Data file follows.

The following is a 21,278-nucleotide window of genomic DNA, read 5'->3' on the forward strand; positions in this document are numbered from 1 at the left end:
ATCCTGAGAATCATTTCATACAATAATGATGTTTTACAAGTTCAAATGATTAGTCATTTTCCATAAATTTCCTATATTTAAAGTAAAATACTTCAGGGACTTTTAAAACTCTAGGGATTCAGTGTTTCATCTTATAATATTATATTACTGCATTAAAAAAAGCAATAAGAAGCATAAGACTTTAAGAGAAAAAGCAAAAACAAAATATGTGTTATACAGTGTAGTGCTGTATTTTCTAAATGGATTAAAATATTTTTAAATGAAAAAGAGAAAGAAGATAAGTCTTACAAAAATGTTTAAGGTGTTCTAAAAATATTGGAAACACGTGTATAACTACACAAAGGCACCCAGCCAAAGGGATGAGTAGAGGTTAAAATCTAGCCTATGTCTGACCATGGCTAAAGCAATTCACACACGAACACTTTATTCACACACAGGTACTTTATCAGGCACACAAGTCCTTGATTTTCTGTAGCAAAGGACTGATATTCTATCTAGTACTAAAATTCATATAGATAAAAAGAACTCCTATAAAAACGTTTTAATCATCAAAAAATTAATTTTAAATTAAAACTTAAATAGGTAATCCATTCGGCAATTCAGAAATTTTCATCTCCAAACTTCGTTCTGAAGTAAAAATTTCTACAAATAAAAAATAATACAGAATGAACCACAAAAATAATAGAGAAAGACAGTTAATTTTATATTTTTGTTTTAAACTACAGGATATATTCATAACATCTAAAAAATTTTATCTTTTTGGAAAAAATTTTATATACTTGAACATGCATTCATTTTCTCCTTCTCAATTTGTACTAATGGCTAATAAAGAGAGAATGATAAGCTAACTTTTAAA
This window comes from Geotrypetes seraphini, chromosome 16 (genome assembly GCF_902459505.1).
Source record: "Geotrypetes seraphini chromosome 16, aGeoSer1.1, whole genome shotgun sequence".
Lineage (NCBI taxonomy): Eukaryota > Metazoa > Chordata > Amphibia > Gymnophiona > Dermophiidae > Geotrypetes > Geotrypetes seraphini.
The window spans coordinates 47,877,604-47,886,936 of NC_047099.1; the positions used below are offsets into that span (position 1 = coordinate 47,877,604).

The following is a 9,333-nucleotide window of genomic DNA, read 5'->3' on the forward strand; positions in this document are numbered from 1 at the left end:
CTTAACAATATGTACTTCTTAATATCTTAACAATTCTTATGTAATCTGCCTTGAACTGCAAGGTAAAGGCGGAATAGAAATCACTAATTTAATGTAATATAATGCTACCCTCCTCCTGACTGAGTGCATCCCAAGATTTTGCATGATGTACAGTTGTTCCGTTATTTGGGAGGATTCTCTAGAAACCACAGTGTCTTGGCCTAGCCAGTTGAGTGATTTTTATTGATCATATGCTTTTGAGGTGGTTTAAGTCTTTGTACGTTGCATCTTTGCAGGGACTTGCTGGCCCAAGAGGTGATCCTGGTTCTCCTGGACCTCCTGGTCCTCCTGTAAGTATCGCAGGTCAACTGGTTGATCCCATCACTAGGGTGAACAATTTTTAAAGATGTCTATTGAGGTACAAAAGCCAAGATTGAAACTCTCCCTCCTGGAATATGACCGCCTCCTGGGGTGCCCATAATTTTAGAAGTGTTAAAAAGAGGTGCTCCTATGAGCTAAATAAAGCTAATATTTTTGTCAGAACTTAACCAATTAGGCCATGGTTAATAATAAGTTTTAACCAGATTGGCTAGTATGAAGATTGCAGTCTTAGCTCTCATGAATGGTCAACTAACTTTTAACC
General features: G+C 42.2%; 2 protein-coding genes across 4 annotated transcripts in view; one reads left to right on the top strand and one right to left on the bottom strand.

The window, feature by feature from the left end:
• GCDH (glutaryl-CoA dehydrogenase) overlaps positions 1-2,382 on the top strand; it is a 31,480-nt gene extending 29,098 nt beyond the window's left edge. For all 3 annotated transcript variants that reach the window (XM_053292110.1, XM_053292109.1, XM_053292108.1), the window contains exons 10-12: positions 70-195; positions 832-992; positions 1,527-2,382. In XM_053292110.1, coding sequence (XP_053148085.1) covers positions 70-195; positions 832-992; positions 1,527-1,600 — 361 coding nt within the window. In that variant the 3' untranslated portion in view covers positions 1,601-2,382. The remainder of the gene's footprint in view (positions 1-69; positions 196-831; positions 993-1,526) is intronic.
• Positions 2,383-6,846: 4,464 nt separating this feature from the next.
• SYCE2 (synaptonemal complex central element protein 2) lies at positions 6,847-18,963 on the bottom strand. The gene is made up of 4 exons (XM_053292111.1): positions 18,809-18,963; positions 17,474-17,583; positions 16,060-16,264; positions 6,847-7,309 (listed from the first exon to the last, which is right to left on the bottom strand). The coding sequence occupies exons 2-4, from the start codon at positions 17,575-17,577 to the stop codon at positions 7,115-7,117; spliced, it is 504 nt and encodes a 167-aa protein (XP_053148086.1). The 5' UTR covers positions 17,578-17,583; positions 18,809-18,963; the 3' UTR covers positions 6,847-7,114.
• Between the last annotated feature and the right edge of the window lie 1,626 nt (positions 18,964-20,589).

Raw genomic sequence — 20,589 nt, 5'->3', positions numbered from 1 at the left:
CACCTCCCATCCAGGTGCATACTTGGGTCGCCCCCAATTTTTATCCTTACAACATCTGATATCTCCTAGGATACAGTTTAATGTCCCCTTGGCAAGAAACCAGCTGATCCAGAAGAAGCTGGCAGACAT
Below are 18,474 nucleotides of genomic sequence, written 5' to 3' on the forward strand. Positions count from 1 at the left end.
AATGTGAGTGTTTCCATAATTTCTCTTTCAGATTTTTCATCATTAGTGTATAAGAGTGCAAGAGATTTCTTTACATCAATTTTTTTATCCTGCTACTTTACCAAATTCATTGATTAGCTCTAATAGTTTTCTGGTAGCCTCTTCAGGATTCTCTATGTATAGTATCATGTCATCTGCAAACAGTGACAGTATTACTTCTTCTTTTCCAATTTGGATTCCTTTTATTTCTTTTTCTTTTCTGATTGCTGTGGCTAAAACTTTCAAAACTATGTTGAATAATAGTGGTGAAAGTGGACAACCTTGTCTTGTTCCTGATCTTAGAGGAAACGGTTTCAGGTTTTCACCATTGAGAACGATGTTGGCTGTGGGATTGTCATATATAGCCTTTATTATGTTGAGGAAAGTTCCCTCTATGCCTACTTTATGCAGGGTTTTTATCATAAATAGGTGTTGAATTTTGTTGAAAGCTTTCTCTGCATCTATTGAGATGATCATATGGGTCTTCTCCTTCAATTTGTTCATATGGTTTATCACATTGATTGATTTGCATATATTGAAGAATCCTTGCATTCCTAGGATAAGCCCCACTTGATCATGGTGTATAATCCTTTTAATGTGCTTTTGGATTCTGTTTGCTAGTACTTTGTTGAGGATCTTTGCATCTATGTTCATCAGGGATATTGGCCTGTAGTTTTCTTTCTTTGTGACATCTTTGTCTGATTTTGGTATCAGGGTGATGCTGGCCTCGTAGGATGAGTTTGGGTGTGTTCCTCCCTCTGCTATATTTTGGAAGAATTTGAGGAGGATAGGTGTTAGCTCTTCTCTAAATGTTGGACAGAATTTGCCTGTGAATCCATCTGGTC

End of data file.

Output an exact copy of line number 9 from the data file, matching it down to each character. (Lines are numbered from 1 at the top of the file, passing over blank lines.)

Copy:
General features: G+C 42.2%; 2 protein-coding genes across 4 annotated transcripts in view; one reads left to right on the top strand and one right to left on the bottom strand.